JPMorgan Unit Fined for Failing to Ensure It Didn't Hire Crooks

  • Brokerage to pay $1.25 million for background screening lapses
  • Finra says four workers would’ve been barred by proper checks

It probably comes as no surprise that banks are barred from hiring people who’ve been convicted of crimes. What is surprising is that for most of the past decade a JPMorgan Chase & Co. brokerage unit didn’t perform basic checks to keep that from happening.

JP Morgan Securities will pay $1.25 million to settle claims that it failed to do sufficient background screening for 95 percent of its non-registered employees from January 2009 to May 2017, the Financial Industry Regulatory Authority said in a statement Tuesday. During that period, four people who would have been disqualified because of criminal convictions worked for the unit, Finra said.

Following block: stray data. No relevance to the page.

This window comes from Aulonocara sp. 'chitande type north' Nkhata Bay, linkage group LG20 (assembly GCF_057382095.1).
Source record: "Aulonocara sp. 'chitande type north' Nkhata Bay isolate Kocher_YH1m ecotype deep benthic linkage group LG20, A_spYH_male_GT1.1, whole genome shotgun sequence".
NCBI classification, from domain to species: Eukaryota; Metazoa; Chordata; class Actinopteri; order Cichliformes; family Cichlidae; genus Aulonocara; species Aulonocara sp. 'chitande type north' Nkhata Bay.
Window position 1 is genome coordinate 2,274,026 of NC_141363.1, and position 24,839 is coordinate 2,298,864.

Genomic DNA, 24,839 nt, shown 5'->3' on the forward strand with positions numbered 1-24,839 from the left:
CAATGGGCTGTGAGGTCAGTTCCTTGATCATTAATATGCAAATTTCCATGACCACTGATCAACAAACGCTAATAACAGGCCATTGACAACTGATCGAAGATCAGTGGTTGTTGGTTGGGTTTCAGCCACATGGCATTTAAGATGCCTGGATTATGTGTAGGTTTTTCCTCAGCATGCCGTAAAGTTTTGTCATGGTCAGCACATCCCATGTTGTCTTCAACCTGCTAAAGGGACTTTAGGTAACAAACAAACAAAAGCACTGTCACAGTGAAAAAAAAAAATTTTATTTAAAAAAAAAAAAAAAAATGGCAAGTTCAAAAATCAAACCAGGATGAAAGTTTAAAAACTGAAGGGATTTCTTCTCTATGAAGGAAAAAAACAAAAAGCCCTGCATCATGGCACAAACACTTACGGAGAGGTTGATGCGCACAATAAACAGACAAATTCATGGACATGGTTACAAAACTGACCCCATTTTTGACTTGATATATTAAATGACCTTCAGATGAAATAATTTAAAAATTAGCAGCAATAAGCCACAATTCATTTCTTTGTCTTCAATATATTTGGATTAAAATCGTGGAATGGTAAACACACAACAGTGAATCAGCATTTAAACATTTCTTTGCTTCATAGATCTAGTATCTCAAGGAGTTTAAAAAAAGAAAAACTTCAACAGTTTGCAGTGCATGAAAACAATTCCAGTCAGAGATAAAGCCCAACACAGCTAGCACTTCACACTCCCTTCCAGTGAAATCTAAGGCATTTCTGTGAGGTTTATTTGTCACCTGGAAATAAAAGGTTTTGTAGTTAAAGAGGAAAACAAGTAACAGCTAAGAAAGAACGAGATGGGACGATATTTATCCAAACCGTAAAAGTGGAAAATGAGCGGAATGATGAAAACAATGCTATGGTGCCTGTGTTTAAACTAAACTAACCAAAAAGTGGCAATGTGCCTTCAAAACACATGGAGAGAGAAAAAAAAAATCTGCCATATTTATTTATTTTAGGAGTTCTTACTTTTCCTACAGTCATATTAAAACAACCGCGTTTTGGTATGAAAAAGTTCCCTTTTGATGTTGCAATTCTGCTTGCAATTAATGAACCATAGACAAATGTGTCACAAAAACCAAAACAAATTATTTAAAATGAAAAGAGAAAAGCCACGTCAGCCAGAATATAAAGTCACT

Of the 8,600 workers involved, about 2,000 weren’t fingerprinted in a timely manner as required to help determine whether they were eligible to be hired. Others were fingerprinted, but screening for convictions was limited, Finra said.

“Finra member firms play an important gatekeeper role in keeping bad actors from harming investors,” Susan Schroeder, the industry-funded regulator’s enforcement chief, said in the statement. “Firms have a clear responsibility to appropriately screen all employees for past criminal or regulatory events.”

JPMorgan agreed to settle the claims without admitting or denying wrongdoing, and agreed to do better next time.

“We self-reported this matter and are pleased it’s now behind us,” a bank spokesperson said in an emailed statement “We are committed to having appropriate controls to comply with regulatory requirements.”

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